Despite a challenging early grass season, the growth returned and ewes are generally in good, if not over fat condition. What has been hit are scanning rates and forage reserves for the winter. Dan Stevenson explains.

Most people seem happy with fewer triplets and quads this year, particularly with potentially less to feed them with over the lambing period. This situation reinforces the need to know exactly what you’re feeding relative to flock needs.

Start with analysing your forage; both how much you have and what it will provide. Big bale and clamp forages can be sampled and it’s always advisable to have different lots and fields sampled separately. Once you know this and what your ewes need based on condition and the number of lambs they’re carrying (we can help with this if needed), you can then work out the nutrient gap that needs to be filled with purchased feeds.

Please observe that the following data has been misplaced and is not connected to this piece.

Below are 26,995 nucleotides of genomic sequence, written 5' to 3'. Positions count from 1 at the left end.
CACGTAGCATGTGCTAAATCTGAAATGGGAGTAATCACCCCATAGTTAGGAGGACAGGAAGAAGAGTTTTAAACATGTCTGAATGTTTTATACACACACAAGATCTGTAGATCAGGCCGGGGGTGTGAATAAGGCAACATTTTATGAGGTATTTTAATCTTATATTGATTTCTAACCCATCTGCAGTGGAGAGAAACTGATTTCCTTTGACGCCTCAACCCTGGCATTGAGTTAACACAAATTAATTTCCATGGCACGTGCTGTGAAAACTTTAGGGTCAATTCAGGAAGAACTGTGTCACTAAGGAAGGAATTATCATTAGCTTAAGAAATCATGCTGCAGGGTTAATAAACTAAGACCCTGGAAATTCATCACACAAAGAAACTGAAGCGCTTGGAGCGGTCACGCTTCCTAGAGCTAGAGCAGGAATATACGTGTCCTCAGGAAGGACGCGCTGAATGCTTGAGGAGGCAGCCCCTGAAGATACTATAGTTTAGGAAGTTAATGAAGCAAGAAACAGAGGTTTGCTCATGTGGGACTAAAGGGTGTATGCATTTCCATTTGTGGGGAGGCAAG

Approaching feeding in this way can leave you surprised at the quality of what you have. Whatever you’re feeding, don’t forget a source of good quality by-pass protein in late pregnancy for colostrum quantity and quality.

Finally, we can utilise the results from ewe blood samples to monitor feeding strategy as well as investigating problems. Levels of protein, nitrogen and ketones will give us an indication of protein and energy supply in the last two to three weeks of pregnancy. Please get in touch with us for any advice on feeding or blood samples. Occasionally we are able to access subsidised blood samples.